Although listed as being powered by two DB 610 the reality is that each of those is actually two engines sharing a common crankshaft. It's the same approach as we saw with the Allison V-3420 which was actually just two Allison V-1720's smashed together.

      And yes it was built to be able to do some dive bombing. Which is truly wacky. Unfortunately is also requires a heavier wing, dive brakes, and other provisions. All, of which, actually slowed the plane down

      • thomasmac

        It made me think of this ill fated engine

        • fodder650

          That's the first I saw of the British doing the same thing with the Napier engine. The most famous is likely to be the Allison which almost made it into production. They were bound and determined to put it into production actually

  • Slow_Joe_Crow

    Speed is not the only measure of bomber performance, The Davis airfoil wing on the B-24 gave it some extraordinary handling for such a large aircraft. I read a memoir by a B-24 pilot where he recounted barrel rolling an unloaded B-24 while playing with some P-51s. The Liberator also made an excellent maritime patrol aircraft with more fuel tanks and less equipment for even longer range.
    The HE-177 does score points for bomb load but is overshadowed by the Avro Lancaster with a standard load of 14,000 pounds and special operations load of 22,000 pounds.
    Interesting the Lancaster started out as the Rolls Royce Vulture powered and very unreliable Manchester and was salvaged by conversion to four Merlins.

    • fodder650

      We need to give credit to the Brits for not giving up on the Manchester and being willing to convert it to a 4 engined aircraft.

      As for the Liberator it was an exceptional aircraft anyway you look at it. The HE-177 was just an unusual design. I guess it might have made more sense to put the B-24 against the Condor since they were both patrol bomber designs.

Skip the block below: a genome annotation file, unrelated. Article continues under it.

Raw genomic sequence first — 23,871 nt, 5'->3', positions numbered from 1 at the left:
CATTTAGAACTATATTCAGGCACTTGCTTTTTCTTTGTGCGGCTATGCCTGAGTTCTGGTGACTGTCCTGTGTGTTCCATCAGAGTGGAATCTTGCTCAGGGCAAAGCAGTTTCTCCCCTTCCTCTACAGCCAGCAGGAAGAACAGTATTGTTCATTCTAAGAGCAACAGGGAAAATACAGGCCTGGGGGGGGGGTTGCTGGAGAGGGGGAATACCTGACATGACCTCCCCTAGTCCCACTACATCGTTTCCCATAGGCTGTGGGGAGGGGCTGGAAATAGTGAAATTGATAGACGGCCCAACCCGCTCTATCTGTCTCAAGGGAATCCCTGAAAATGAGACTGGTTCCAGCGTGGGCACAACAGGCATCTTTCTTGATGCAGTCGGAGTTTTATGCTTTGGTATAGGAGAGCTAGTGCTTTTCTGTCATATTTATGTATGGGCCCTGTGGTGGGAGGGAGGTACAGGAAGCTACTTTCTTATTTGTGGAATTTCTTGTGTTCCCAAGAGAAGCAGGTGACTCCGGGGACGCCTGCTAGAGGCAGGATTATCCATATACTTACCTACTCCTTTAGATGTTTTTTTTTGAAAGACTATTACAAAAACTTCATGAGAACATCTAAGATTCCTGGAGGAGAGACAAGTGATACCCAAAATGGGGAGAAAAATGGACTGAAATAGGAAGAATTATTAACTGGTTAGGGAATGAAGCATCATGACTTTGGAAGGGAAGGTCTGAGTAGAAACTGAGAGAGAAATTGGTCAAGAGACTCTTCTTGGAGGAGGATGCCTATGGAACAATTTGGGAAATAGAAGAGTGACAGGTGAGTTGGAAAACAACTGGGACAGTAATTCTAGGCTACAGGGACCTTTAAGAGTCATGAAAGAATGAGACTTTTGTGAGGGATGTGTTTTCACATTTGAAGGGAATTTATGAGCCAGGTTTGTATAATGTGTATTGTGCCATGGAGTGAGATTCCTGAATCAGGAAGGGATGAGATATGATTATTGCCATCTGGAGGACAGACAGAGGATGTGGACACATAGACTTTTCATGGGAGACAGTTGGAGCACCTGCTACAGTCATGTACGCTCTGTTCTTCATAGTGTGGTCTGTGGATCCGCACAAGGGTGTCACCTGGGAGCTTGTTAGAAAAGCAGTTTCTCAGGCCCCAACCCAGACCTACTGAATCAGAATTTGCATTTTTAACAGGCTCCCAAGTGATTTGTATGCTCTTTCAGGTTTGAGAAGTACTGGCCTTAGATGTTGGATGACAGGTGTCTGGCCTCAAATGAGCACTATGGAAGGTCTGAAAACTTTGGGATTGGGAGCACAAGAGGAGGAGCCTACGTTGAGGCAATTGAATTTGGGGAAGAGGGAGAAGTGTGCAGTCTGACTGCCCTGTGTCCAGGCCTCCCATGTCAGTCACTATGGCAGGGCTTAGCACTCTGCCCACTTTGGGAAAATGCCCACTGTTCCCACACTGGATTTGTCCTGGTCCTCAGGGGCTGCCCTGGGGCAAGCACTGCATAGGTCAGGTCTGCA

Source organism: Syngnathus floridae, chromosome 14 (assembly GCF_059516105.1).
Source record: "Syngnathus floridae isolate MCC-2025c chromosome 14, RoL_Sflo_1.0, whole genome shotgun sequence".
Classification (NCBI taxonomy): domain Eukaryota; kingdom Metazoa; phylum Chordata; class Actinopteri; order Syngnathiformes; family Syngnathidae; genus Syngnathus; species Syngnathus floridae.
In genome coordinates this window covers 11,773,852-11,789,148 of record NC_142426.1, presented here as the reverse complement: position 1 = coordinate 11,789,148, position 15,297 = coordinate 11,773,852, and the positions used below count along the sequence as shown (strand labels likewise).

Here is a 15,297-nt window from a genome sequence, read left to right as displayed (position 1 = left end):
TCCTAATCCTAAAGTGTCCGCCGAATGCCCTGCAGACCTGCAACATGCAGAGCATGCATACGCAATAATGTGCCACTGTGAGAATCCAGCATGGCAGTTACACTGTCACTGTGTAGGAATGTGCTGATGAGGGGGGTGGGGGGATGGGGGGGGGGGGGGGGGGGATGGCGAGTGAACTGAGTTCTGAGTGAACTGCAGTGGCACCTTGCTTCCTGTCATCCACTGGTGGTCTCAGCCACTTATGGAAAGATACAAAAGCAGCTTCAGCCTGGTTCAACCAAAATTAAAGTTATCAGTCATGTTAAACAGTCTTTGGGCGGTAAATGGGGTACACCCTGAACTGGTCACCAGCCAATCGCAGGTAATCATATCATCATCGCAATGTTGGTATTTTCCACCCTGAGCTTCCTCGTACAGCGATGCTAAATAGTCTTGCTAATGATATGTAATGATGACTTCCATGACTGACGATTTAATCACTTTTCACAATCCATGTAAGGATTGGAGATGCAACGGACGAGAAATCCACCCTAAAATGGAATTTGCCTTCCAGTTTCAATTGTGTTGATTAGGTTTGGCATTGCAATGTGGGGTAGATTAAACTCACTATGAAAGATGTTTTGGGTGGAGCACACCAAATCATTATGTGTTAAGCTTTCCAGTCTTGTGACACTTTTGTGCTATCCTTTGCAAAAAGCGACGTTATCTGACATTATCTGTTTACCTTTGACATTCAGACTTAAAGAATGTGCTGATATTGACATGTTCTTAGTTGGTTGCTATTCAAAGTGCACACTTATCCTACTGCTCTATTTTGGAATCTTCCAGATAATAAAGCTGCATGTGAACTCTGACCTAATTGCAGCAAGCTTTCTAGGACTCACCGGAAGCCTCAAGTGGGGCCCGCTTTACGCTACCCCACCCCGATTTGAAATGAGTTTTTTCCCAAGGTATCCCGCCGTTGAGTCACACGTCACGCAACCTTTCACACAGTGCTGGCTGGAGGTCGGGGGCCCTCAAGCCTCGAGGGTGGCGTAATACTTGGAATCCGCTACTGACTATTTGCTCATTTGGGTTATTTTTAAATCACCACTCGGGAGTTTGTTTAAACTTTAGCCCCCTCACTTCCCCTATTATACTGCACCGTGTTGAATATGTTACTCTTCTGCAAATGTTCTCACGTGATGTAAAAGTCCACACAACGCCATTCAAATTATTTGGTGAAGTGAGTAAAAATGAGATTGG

• Actually, probably the biggest advantage the B-24 had was 18,482 vs. 1,137. If Axis and Allied defensive forces had a 1:1 shootdown ratio for attacking bombers, that leaves 0 HE-177s vs 17,345 B-24s. the Russians weren't the only ones that used sheer numbers to overcome technical superiority.

    • fodder650

      For future versions of this "Versus" series why don't I do two separate types

      First are the "Technical" battles. Which plane or piece of military equipment was engineered better and was the superior item

      or the Zerg approach which would be "Which was better the T-34 or the Panzer 4" since the T-34 had a 10 to 1 or more number advantage.

      • Sometimes the ability to mass produce is sort of a technical ability. Along the same lines, at late as the first Gulf War most of the bombs we dropped were "dumb" bombs. They were cheaper and we had more in inventory.

        Most of Nazi Germany's great weapons could be summed up as too little too late: Me-262, STG-44 assault rifle, Tiger II tank, type XXI U-boats, etc.

        • fodder650

          You right it was not only two little to late but bad decisions. Like the ME-262 for example. Had the directive not been to put bombs on it. It would have been in production in 43 and likely changed how we did daytime bombing

          • Number_Six

            It amazes me that the German high command, elements of which were brilliant enough to come up with the fake glider schools and other strategic gambits that gave them a huge advantage, yet they ignored the work that Doolittle did on strategic bombing before the war. One could argue that lack of strategic bombers alone cost the Nazis the war.

          • fodder650

            On the flip side they embraced dive bombing after seeing a demonstration of it in the US where our Air Force chose to ignore it.

            The Germans truly thought it was going to be a 3 month war. Why wouldn't they? Everything looked like a walk over for them

  • Number_Six

    Heinkel wins on style points alone. Justlookatit!